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Friday, October 20, 2017

At long last, human origins curator search begins anew at @AMNH

American Museum of Natural History -- Wikimedia Commons
It's been about 10 months since the last curator of human origins at the American Museum of Natural History in New York City, Brian Richmond, was forced to resign his post after an investigation into allegations of sexual harassment and assault. And since Richmond was not allowed to work in the museum during the investigation, which took up most of 2016, that makes nearly two years that the AMNH has gone without an effective individual in that post. It's been a real loss for the public, as well as for biological anthropology and human origins research, because the curator was often seen as the field's public face. That was certainly the case during the many years that Richmond's predecessor, Ian Tattersall, held the position.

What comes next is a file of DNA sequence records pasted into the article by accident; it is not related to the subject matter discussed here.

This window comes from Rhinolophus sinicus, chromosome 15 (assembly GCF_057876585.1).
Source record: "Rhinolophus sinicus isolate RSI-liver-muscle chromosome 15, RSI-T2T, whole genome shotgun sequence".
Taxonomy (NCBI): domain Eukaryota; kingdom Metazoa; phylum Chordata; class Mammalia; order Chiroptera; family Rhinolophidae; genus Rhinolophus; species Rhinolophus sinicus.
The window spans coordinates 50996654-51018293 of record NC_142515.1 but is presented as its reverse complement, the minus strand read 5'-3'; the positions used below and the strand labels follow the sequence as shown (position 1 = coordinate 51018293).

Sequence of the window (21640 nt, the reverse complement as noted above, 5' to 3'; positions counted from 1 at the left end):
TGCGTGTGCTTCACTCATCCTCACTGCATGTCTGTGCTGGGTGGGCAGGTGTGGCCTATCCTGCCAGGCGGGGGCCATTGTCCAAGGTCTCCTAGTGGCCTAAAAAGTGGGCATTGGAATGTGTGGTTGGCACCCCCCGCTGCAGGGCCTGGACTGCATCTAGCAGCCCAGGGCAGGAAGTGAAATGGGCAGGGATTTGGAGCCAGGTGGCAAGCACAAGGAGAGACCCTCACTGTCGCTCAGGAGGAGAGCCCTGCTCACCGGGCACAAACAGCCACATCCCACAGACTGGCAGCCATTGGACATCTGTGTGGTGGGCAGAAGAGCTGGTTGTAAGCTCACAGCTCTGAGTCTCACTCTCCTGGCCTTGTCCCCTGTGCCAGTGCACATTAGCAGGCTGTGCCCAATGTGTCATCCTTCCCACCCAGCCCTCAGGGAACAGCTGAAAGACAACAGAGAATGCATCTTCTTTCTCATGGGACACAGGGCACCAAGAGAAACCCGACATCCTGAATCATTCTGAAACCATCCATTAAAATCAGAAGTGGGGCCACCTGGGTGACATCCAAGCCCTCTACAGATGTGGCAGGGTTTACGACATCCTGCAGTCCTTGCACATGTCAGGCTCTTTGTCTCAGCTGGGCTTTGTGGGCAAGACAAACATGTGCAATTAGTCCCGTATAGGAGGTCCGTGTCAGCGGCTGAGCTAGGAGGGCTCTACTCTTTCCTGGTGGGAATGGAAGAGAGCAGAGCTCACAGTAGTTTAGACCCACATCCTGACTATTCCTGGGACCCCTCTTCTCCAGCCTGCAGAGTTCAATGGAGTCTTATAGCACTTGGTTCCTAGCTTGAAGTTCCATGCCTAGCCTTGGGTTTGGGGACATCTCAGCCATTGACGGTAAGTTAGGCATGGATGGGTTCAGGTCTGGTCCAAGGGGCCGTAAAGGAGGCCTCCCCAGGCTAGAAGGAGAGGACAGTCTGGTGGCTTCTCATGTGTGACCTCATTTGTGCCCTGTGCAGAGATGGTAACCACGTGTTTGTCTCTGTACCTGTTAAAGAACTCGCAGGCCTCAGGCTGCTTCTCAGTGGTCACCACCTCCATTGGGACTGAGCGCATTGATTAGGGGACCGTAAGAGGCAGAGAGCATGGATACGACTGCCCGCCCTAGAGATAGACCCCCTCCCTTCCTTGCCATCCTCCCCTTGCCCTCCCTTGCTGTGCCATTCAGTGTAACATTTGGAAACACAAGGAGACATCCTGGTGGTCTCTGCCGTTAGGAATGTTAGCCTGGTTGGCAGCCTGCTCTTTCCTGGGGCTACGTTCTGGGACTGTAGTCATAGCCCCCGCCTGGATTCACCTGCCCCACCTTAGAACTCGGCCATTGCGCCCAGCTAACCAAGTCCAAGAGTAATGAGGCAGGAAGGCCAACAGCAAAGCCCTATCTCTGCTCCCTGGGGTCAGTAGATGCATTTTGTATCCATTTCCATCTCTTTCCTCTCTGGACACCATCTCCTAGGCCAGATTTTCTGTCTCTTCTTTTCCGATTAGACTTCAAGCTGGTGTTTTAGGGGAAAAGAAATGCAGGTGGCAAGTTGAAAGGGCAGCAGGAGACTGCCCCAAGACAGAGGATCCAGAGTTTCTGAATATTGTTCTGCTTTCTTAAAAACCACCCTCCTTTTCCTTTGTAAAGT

One possible reason for the delay is financial: In its settlement with Richmond, the museum agreed to pay him a full year's salary after he resigned, that is, for the entire year 2017. I guess the AMNH cannot be blamed for not wanting to pay the same salary twice

Now, finally, the job has been posted, apparently in time to get a new curator into position by January 2018. Whoever the new winning candidate turns out to be, I hope the museum will vet him or her thoroughly not only for their academic and research credentials, but also for their ethics. A closer look at Richmond's behavior before he was hired might have avoided this long and embarrassing episode for the museum. I say "might," of course, because there are no guarantees.

But the Richmond case, along with the fall of Harvey Weinstein and many others over the past few years, does carry one lesson that I hope will be taken seriously by would be sexual predators: The consequences for sexual harassment and assault can be very severe. The tide is turning, the culture is changing, slowly, but irrevocably.


Thursday, October 12, 2017

A "Second Chance" for Harvey Weinstein--Already?

David Shankbone/Wikimedia Commons
Last Sunday, according to the New York Times, Harvey Weinstein sent an email to agents and studio executives begging them not to allow him to be fired. "Whether it be in a facility or somewhere else, allow me to resurrect myself with a second chance."